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La Vida Dulce

Mexican bakeries offer a taste of the sweet life

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If you've not yet visited one of the growing number of Mexican bakeries in town, you have a treat in store. "Most of my customers are Mexican and I see them on a regular basis," said Augustine Cervantes, owner of Odalys Panaderia y Pasteleria, who opened his third bakery two years ago. "But about 20 percent of weekend customers are American."

A daily trip to the panaderia, or bakery, is part of the Mexican lifestyle. At Odalys, one side of the bakery is filled with cases of cookies and sweet breads, the other has large baskets filled with hot bread and rolls, while the front counter displays flans, colorfully decorated tres leches cakes, and other desserts. The storefront window showcases an extremely large, multi-tiered pink and white wedding cake with a price tag of $550.

Mexican bakeries do not possess the same distinction as European bakeries in the US, although Mexican baked goods are closely linked to European colonization. Wheat flour was first introduced by the Spanish Conquistadors in the 1500s. The Spanish insisted the indigenous people plant wheat, a necessary ingredient for the Eucharist, the communion wafer. However, European white bread did not gain in popularity until someone discovered dunking bread into a morning cup of hot chocolate tasted good.

But it was the Napoleonic French, who were later initially defeated in the celebrated Cinco de Mayo battle of 1862, who brought pastries to Mexico. However, the delicacy and richness of French pastry disappeared when Mexican bakers substituted pork lard and vegetable shortening for the more expensive butter. Today, most bakeries don't use lard, but margarine. For the past 150 years bakers in Mexican panaderias have developed uniquely Mexican and colorful sweets by combining pastry dough with local ingredients such as vanilla, pineapple, guava, coconut, and camote, a kind of sweet potato.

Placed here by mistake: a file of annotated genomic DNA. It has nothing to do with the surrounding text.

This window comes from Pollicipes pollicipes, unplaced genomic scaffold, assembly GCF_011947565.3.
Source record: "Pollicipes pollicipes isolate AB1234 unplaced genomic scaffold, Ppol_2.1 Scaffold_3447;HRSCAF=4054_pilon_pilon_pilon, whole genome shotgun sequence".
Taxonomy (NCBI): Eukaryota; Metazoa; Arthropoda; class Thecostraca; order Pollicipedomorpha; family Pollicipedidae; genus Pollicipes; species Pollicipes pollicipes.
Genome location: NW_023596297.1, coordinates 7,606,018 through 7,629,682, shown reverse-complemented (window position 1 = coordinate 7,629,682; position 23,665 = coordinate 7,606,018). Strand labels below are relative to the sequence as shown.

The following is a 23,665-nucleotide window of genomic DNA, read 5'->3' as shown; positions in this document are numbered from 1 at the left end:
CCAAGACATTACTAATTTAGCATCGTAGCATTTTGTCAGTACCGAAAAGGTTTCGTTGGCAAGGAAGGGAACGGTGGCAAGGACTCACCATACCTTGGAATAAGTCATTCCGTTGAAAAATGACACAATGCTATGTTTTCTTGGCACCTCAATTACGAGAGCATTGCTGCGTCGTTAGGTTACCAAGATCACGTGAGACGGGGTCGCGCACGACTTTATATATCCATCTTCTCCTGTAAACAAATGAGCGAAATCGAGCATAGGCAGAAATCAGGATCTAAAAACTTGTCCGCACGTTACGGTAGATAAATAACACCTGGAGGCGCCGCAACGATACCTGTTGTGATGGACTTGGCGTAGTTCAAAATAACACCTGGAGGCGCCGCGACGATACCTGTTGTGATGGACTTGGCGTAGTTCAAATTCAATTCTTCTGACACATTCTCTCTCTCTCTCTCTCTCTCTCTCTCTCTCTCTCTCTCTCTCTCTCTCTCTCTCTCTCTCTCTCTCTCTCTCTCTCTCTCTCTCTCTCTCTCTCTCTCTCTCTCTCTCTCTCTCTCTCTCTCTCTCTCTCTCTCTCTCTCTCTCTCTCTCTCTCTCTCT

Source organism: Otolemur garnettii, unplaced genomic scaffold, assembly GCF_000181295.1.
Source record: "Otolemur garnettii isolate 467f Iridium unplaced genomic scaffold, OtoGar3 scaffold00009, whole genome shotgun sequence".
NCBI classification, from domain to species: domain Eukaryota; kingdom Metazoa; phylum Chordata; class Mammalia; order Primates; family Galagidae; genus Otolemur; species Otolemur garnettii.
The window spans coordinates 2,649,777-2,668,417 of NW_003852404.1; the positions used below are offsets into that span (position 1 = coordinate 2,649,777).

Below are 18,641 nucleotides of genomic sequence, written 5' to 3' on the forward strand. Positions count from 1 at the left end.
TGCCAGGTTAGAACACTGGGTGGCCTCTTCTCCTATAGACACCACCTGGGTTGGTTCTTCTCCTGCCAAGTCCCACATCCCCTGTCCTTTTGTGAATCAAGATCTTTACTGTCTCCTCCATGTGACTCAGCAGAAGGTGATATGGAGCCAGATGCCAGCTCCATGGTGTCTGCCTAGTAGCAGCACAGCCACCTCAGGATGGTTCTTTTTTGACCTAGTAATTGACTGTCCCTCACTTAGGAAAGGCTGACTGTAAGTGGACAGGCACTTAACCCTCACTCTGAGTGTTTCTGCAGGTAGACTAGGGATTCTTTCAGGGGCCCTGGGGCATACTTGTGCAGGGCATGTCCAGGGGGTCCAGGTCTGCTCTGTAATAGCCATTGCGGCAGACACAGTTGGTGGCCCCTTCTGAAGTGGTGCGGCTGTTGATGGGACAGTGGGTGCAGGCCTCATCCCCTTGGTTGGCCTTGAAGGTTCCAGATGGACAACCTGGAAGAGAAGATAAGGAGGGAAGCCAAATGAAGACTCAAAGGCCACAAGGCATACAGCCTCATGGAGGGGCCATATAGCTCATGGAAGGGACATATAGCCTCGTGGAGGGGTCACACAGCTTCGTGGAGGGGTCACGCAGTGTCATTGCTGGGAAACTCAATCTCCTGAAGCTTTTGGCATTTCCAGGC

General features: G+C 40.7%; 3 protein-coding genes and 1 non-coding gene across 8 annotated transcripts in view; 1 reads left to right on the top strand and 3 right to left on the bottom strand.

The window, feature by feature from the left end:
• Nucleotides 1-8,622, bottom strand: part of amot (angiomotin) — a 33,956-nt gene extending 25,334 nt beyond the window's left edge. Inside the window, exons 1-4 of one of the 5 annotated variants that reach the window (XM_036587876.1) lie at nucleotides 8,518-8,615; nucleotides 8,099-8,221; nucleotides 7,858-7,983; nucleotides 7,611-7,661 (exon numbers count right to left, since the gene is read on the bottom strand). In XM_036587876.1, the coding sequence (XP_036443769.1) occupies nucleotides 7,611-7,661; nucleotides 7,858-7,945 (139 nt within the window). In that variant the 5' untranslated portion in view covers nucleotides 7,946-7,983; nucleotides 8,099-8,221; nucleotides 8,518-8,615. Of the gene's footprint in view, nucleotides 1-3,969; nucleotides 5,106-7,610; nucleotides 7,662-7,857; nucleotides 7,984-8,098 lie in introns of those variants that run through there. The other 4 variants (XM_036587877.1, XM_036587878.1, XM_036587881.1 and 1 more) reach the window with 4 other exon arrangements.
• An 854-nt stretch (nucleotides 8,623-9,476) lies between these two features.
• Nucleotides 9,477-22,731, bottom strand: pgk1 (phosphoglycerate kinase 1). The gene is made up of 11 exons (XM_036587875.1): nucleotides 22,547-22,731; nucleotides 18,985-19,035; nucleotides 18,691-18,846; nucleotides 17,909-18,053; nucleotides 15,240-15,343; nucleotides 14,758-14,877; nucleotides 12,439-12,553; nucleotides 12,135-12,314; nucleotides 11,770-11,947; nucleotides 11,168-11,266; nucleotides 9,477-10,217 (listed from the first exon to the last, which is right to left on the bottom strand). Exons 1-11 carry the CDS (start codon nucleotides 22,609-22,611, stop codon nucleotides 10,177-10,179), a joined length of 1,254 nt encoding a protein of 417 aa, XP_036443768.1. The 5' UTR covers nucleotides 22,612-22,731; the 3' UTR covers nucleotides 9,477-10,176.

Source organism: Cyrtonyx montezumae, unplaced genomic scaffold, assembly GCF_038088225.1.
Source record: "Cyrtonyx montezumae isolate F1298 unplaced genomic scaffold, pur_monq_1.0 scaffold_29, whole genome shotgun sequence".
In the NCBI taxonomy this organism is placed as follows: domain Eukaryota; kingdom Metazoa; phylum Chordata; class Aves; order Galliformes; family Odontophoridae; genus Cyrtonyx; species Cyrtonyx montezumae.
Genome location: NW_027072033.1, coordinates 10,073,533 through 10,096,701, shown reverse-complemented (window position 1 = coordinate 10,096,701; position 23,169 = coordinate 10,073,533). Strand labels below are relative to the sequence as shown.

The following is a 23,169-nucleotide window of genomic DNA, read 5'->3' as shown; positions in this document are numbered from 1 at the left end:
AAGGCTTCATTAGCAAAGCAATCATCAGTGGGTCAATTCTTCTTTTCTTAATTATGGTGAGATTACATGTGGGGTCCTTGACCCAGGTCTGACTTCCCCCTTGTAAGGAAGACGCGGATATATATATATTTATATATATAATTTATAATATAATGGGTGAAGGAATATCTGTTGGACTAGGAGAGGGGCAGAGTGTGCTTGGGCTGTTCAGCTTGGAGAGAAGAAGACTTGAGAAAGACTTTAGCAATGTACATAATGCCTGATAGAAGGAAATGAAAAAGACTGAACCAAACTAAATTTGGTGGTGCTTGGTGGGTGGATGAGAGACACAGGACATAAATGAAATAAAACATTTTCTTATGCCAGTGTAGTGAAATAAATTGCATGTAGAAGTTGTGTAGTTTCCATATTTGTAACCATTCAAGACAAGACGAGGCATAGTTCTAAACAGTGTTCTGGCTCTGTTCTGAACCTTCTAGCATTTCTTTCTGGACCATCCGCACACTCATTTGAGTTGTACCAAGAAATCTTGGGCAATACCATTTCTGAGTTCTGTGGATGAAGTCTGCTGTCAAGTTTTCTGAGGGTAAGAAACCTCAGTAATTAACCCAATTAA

If you're used to pastry shops or bakeries with someone behind the counter to help you, you may feel lost. Mexican bakeries traditionally are self-serve and the items in the glass cases are not labeled nor priced. Prices are per piece, rather than by weight. In most bakeries, breads are all one price, and cookies and sweets are another. So pick up a large stainless platter, some tongs, and help yourself. Prices at Odalys range from $.60 for a loaf of bread to $1.50 for a dessert.

At the heart of a Mexican bakery is the bolillo, a French roll with a soft interior and a crisp, golden crust. Bolillos need to be bought fresh and eaten that day, or the next, since they contain no preservatives. Traditionally this bread is served with stews or is stuffed with cold cuts, nopales, cheeses, or other fillings. Molletes, for example, are bean-stuffed bolillos. For this sandwich the interior, or migajon, of the bread is removed (and saved for bread pudding). The hollowed roll is filled with refried beans and a medium sharp cheddar cheese and heated in an oven until the cheese melts.